Friday, March 20, 2009, 11:00 a.m.
Nobel Laureate Carl Wieman
Oak West, 2nd floor of Tresidder Union, Stanford University
Refreshments served at 10:45. Open to public.
The Physics department will host a special lecture on March 20, 2009 by Nobel Laureate Carl Wieman, Director of the Carl Wieman Science Education Initiative at the University of British Columbia.
Science Education in the 21st Century: Using the methods of science to teach science
Guided by experimental tests of theory and practice, science has advanced rapidly in the past 500 years. Guided primarily by tradition and dogma, science education meanwhile has remained largely medieval. Research on how people learn is now revealing how many teachers badly misinterpret what students are thinking and learning from traditional science classes and exams. However, research is also providing insights on how to do much better. The combination of this research with modern information technology is setting the stage for a new approach that can provide the relevant and effective science education for all students that is needed for the 21st century. I will discuss the failures of traditional educational practices, even as used by “very good” teachers, and the successes of some new practices and technology that characterize this more effective approach, and how these results are highly consistent with findings from cognitive science.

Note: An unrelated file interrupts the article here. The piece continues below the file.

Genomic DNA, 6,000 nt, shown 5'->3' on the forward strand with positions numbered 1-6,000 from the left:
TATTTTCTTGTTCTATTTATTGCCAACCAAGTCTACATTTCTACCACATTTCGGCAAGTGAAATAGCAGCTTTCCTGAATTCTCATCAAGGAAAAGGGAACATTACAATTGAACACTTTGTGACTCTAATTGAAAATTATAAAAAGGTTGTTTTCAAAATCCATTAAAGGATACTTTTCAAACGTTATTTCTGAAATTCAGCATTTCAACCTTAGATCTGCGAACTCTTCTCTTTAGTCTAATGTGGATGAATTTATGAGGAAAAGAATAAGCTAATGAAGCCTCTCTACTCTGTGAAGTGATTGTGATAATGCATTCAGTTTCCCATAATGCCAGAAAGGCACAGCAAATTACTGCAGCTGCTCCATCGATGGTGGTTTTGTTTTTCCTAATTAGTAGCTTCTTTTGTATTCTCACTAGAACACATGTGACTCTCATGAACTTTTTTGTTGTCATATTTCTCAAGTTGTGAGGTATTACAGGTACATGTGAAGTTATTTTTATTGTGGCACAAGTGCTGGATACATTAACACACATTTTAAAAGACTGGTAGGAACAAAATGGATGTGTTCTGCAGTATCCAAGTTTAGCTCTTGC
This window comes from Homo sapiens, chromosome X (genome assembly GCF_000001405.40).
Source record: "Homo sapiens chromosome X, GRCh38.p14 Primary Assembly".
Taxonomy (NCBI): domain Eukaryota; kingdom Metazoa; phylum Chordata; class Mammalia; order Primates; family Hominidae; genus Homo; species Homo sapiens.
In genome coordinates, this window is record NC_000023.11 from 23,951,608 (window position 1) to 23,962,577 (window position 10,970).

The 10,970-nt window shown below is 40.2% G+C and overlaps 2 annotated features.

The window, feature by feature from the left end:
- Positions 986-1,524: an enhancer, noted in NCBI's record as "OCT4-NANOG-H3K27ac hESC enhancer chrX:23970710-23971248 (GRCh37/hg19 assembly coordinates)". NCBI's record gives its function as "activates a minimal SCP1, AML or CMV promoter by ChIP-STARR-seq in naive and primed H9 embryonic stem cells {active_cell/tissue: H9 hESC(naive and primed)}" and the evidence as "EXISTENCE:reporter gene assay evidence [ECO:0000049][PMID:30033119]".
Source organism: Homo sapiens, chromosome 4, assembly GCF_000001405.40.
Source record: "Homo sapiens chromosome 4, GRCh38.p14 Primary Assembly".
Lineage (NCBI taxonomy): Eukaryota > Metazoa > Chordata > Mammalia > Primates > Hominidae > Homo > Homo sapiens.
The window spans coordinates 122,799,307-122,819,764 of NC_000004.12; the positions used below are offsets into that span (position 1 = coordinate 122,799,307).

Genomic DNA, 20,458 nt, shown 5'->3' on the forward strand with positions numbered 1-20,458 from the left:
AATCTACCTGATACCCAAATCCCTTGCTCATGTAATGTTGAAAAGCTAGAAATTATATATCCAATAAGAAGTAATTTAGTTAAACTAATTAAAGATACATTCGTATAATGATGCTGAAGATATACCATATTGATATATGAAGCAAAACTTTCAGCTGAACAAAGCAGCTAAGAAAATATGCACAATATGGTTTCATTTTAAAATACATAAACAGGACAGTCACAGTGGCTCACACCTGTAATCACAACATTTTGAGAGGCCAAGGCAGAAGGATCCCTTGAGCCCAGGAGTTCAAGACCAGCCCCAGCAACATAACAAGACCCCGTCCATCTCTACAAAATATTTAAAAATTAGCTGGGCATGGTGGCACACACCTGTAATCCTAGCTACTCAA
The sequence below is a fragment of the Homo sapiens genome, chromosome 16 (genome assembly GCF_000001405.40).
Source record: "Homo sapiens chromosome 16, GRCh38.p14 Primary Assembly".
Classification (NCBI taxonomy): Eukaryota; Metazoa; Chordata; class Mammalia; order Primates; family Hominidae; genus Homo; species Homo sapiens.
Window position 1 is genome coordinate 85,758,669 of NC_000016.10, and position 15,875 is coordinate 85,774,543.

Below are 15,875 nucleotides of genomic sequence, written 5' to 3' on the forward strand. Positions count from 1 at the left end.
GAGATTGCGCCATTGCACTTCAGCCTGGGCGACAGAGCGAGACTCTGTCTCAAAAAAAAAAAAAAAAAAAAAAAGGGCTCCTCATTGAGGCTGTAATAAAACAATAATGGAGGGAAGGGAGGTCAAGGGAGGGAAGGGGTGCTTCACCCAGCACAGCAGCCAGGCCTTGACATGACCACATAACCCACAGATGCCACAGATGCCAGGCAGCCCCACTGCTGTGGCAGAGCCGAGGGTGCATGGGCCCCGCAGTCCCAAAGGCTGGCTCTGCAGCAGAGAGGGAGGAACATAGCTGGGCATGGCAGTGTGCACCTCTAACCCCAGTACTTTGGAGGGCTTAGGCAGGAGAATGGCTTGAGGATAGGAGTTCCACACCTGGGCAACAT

Speaker: Carl Wieman, U of British Columbia, U of Colorado,
Director of the Carl Wieman Science Education Initiative at University of British Columbia (http://www.cwsei.ubc.ca/)
Director of the Science Education Initiative at University of Colorado
Director, Office of Science Outreach